Monday musings on Australian literature: #8wordstory

Do you like writing challenges?

Last year I started a Monday Musings sub-series on Australia’s state writers centres. So far I’ve written on four, and I should be getting on with it. However, I can’t resist returning, today, to the Queensland Writers’ Centre (previous post) to share a wonderful campaign they ran late last year. Called #8wordstory, it asked participants to pen a story in 8 words. The response was astonishing.

#8wordstory ran, officially, from 30 October to 26 November last year, and, as they say on their About page, involved asking “everyone, young or old, writer and non-writer alike, to share a story …”. The project was a partnership with three companies, but most significantly with, a large Queensland billboard and signage company, who have a Community Partnership Program. Are you getting the picture? Because what happened was that each week 20 8-word-stories were selected by the judge – author Nick Earls – and displayed on digital billboards around Brisbane, and via QWC’s social media, such as Twitter (which is where I discovered it, and add it to my list of ideas for Monday Musings.)

In a Books + Publishing report on 27 November – the day after the campaign ended – the QWC is quoted as saying that it “surpassed all expectations with over 10,000 entries submitted”. This report goes on to say that the entrants included “the entrants were New York Times bestselling authors, Australian award-winning writers, Australian and international publishing houses, the Queensland Police Service and hundreds of school children.” Wow, eh?

So, why 8 words? QWC explains this on the above-mentioned About page. They say that “a billboard gives you a few seconds to read, register, and understand. And 8 words gives you just enough canvas to make an impact. It is the perfect number where storytelling and advertising meet.” They provided Tips for people to help them get started, tips which look generally useful as well as to the goal of writing a story in 8 words. The tips are (and they are further elaborated on their page):

  • Start with a simple idea: this and the next tip, in particular, make me think of haiku
  • One thing should happen
  • Don’t use too many characters: haha, sounds sensible to me, otherwise your story might be all people and no action.
  • Find an emotional tone
  • Use all your senses
  • Write long first, then take out unnecessary words: sounds like my blog post writing! Except I don’t take out enough words, I know.
  • Punctuate or perish: all I can say to this is Yes, Yes, Yes!
  • Make every word count: well, yes.

They also had a special page of advice and resources for schools.

And, of course, they have a page listing ALL the stories, though when I say page, I actually mean 83 of them, presented in reverse order of submission. The stories apparently had to be written to one of four themes – Home, Love, Change, Play. There is a search box at the bottom of each story page, though it doesn’t work as well as I’d like it to.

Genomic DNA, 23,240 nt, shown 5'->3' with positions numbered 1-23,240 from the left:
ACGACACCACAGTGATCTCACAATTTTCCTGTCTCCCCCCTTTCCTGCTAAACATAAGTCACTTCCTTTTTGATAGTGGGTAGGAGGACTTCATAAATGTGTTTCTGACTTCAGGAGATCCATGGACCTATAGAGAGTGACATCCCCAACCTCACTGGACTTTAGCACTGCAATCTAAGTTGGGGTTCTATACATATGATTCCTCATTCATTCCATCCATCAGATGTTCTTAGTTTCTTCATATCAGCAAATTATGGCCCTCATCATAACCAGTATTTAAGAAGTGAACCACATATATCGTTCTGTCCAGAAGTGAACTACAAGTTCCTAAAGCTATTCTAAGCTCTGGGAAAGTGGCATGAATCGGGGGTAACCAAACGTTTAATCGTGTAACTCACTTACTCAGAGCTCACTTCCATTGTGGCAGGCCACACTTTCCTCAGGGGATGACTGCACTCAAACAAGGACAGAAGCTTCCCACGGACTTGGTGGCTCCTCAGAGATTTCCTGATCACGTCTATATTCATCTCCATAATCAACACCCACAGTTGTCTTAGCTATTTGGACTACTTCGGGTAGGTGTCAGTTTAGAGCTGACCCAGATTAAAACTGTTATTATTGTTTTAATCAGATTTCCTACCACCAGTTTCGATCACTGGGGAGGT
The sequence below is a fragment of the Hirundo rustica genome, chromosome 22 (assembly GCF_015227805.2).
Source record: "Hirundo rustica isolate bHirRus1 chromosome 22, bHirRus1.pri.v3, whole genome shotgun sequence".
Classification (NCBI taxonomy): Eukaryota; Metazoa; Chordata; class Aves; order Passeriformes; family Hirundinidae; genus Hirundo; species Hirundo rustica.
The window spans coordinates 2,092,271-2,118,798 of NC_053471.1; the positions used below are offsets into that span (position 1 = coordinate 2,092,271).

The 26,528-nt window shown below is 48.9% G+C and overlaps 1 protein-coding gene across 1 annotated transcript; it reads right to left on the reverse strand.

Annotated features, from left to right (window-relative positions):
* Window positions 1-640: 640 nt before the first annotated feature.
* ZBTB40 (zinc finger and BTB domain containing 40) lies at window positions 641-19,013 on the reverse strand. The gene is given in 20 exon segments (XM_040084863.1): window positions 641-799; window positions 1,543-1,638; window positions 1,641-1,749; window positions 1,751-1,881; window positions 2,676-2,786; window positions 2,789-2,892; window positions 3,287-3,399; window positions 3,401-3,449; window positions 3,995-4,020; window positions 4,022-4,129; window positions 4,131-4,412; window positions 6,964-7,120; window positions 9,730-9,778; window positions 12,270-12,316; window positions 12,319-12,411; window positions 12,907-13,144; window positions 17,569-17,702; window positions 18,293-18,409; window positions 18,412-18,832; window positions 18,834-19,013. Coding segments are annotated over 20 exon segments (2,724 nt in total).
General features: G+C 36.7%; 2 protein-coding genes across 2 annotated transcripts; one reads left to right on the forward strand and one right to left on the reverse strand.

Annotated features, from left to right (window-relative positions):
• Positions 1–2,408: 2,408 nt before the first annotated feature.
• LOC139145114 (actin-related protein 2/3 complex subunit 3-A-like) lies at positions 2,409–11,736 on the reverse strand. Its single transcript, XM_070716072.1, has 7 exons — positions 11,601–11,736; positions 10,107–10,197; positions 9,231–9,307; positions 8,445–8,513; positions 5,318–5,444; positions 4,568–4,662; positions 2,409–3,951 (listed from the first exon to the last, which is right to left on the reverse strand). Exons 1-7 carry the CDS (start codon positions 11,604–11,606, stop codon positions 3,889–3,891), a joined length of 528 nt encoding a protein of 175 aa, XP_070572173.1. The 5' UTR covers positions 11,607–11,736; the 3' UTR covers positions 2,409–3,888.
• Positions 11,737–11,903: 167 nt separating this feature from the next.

I’m not sure about copyright, but I’ll share just a few assuming that it’s OK as long as I don’t share them all!

Surrounded by complete idiots. Damn those mirrored walls. (Donny Hawthorne, Change)

I woke with wings, stolen in a dream. (Isobelle Carmody, Change)

Once upon a time there was the earth … (@julescdr, Home)

Holding her fractured cheek she said “I’m sorry”. (Rebecca Hafner, Home)

In the pages, another world is my home. (JWilliams, Home)

You shouldn’t confuse ‘Don’t! Stop!’ with ‘Don’t stop’. (Lynne Lumsden Green, Love)

Your letters in the compost. The roses blooming. (Nike Sulway, Love)

He complimented her smile and then erased it. (jessicalim, Love)

Words can inspire and words can destroy. Choose. (Byron, 12, Love)

Can we all fit in the band wagon? (Jane Meehan, Play)

All seven numbers! Panicked, she swallowed the form. (@KrissyKneen, Play)

With confidence he plays the cards he’s dealt. (@VacenTaylor, Play)

Some are by published authors known to me – Isobelle Carmody, Nike Sulway and Krissy Kneen  – but the others I chose because they attracted my attention in my random browse and offer some variety in terms of tone and intent.

Author Jessica White (whose Entitlement I’ve reviewed here) blogged about her #8wordstory, which was selected for a billboard. Check it out to see the inspiration and how it looked. And Queensland crime author, MT Ellis, also blogged her billboarded story.

If you’d like to make your comment an 8wordstory, I’d love it. But if, like me, you suffer from verbal diarrhoea, don’t let that stop you commenting. I’d love to hear your thoughts regardless …

30 thoughts on “Monday musings on Australian literature: #8wordstory

  1. I had an 8 word story published to a billboard. So exciting, but then my crappy internet didn’t allow for me to view my story on the billboard at its specified screening time and I’ve had no success in locating it using the search funtion on the website. I saved the email though, it did happen! Even though I missed it!

    • Oh congratulations Theresa, well done. Care to share it in the comments here? The search function is absolutely hopeless. You can’t search in the names of the authors, and I struggled to find some by words in the stories too. A real shame. With 10,000 stories over 83 pages it would be hard to find – though if you have the date you might be able to narrow it down as I think page 1 contains the last stories and page 83 the first ones, but I didn’t look more carefully to see if they are listed completely chronologically.

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